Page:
Hand Hygiene Handwashing and Clean Hands Saves Lives

9Dec/11Off

Medical Exam Gloves Causing Reduced Hand Hygiene Compliance


Is it true that medical gloves can have a detrimental effect on hand hygiene compliance? I can understand how confusing this statement is. After all, aren’t exam gloves suppose to provide protection against the spread of infections? A recent study published in the Infection Control and Hospital Epidemiology observed that the rate of healthcare workers practicing hand hygiene when exam gloves were used was worse than when medical gloves were not worn. These findings reinforce the idea that we need to keep vigilant with educating everyone on when hand hygiene should be practiced and the importance of it.

In The Dirty Hand in the Latex Glove study, the hand hygiene compliance rate of healthcare workers who used medical gloves was 9% worse than the workers who didn’t wear exam gloves. The study concluded that there was a strong association of medical gloves being used as the reason for this discrepancy. This seems to indicate that there are numerous healthcare professions who believe donning medical gloves alone are sufficient for proper hand hygiene. Similar to drivers who are more inclined to speeding feeling protected by air bags, many of us have grown comfortable with the idea of being sufficiently protected by medical gloves. Just as wearing seat belts is the best protection for drivers, washing our hands is the best protection against hospital acquired infections. Wearing medical gloves is not suppose to act as a substitute for washing hands or using hand antisepsis, but rather be a complementary process for maintaining good hand hygiene practices.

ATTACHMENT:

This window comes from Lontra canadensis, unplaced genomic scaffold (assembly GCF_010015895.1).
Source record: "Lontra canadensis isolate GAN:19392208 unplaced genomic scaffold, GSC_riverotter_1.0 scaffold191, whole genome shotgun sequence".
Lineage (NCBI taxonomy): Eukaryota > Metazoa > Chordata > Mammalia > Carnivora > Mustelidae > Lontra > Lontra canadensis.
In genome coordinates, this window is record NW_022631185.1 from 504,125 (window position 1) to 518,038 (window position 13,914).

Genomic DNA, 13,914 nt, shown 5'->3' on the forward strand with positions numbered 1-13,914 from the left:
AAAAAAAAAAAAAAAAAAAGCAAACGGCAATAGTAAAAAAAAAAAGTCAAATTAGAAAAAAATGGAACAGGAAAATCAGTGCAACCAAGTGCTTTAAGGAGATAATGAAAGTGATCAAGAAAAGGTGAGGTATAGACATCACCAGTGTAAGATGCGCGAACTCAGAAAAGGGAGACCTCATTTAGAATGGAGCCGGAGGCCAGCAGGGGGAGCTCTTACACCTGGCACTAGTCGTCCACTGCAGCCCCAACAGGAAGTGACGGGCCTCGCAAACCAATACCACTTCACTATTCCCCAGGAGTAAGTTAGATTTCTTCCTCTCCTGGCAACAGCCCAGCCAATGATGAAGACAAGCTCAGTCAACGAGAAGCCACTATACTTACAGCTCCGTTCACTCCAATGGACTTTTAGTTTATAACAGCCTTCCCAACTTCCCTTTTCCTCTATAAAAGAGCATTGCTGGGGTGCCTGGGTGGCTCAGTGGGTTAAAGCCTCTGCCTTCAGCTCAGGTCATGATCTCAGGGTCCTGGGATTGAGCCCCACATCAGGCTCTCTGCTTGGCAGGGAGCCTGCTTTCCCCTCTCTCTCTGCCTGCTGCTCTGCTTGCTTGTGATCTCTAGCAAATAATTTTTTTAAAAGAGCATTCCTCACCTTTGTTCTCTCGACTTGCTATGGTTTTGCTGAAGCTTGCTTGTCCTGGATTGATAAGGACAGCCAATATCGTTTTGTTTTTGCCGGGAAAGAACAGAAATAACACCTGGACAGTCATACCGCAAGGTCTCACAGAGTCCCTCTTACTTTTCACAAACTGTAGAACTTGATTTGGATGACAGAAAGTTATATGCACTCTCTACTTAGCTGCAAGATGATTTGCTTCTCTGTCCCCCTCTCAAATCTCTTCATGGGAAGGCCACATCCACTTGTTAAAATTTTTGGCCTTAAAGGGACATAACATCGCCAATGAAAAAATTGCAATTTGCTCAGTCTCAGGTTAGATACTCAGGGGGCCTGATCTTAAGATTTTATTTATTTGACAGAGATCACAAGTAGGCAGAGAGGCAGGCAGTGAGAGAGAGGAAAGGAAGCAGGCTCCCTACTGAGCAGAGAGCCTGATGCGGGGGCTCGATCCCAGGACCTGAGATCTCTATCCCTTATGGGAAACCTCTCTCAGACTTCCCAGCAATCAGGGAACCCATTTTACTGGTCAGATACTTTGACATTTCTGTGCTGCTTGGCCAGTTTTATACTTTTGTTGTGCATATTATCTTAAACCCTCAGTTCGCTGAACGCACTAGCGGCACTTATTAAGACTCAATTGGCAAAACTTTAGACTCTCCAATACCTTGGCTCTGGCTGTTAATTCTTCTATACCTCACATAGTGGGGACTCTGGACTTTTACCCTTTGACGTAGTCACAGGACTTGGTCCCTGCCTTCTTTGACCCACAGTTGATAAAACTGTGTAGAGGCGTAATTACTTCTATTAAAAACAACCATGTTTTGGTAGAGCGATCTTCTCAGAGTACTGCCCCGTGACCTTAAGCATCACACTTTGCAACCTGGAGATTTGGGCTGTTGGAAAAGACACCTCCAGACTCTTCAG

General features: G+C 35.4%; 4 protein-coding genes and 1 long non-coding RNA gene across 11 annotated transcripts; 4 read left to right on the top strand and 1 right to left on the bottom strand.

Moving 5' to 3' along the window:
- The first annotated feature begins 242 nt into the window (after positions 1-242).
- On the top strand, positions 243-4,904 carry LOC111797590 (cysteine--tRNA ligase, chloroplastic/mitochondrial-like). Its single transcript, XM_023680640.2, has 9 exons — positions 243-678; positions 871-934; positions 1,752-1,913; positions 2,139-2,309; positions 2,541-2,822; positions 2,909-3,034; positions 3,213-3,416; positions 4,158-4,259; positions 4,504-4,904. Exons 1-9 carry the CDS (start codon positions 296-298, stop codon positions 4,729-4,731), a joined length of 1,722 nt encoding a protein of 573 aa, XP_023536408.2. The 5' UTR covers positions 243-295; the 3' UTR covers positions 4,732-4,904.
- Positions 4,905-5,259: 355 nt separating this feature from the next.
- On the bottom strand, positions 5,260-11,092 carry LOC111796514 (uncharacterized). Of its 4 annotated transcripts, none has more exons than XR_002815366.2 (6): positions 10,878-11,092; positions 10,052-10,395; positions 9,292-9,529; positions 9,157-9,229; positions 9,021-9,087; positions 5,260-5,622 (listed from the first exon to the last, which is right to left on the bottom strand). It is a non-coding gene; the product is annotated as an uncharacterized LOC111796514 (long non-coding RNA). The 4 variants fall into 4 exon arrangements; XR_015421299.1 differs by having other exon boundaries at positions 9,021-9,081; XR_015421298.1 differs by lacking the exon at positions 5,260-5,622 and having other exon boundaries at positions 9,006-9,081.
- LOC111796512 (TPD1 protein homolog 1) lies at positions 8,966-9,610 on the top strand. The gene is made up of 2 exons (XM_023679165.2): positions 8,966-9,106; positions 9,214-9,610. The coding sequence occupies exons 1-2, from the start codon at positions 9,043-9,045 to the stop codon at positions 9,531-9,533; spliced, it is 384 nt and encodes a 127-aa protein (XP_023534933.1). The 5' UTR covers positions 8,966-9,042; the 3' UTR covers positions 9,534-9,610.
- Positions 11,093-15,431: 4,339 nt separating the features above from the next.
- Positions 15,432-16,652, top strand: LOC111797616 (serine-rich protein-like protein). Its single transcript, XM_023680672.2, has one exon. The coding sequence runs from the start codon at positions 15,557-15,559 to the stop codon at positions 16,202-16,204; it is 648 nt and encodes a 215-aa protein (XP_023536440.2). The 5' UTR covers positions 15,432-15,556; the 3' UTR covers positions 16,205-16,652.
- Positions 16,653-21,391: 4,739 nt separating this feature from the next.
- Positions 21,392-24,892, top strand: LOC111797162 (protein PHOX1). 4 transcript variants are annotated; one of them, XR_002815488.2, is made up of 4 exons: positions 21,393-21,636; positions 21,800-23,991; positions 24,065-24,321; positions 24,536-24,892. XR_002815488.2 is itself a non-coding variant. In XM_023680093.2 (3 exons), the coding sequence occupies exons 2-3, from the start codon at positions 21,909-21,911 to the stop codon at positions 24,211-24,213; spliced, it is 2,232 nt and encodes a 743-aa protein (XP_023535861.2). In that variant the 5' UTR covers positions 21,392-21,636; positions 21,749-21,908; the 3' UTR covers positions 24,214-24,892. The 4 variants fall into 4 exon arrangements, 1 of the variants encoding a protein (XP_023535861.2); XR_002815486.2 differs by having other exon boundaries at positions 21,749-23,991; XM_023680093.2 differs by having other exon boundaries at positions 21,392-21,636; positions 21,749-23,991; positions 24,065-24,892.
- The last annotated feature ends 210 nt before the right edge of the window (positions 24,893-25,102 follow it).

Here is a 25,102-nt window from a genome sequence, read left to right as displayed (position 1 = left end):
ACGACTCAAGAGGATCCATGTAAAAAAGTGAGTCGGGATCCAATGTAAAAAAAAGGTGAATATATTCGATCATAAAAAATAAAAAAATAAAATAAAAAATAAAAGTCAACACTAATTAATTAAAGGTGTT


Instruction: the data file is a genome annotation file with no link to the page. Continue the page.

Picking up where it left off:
Another reason for the decline in the rate of hand hygiene compliance is attributed to the lack of education of when gloves should be used and when hands should be cleaned with soap & water or alcohol rub. It is easy for us to remember that gloves should be used in high-risk scenarios and that hands should be washed when they are visibly contaminated, but what about the times when you are not in a high-risk scenario or when your hands are not visibly dirty? What is even considered to be a high-risk scenario? Considering how busy healthcare workers are, it is understandable that we would forget over time.

The World Health Organization (WHO) recommends that hands need to be cleaned before donning medical gloves and after taking them off. The WHO recommends that medical gloves should be used whenever you anticipate coming into contact with bodily fluids or when patients need to be protected in a sterile environment. The purpose of medical gloves is to provide barrier protection against harmful microbes, not eliminate them. It is important for everyone to understand gloves may contribute to the spread of infections if proper hand hygiene procedures are not practiced, such as changing exam gloves for new patients and cleaning hands before and after donning gloves.

At the end of the day, continued education of when and how to practice proper hand hygiene is important. Just because a nurse received training at the start of employment does not mean she will retain the information several years later. Let’s be sure our colleagues understand that exam gloves are not a substitute for hand hygiene and that we should be cleaning our hands before and after wearing them. Let’s bring the rate of healthcare acquired infections down to 0. Clean hands save lives!

Hand Hygiene References
  • Fuller, Christopher. "The Dirty Hand in the Latex Glove": A Study of Hand Hygiene Compliance When Gloves Are Worn. Infection Control and Hospital Epidemiology. November 11, 2011.
  • World Health Organization. World Health Organization on Hand Hygiene. Geneva: WHO, 2009.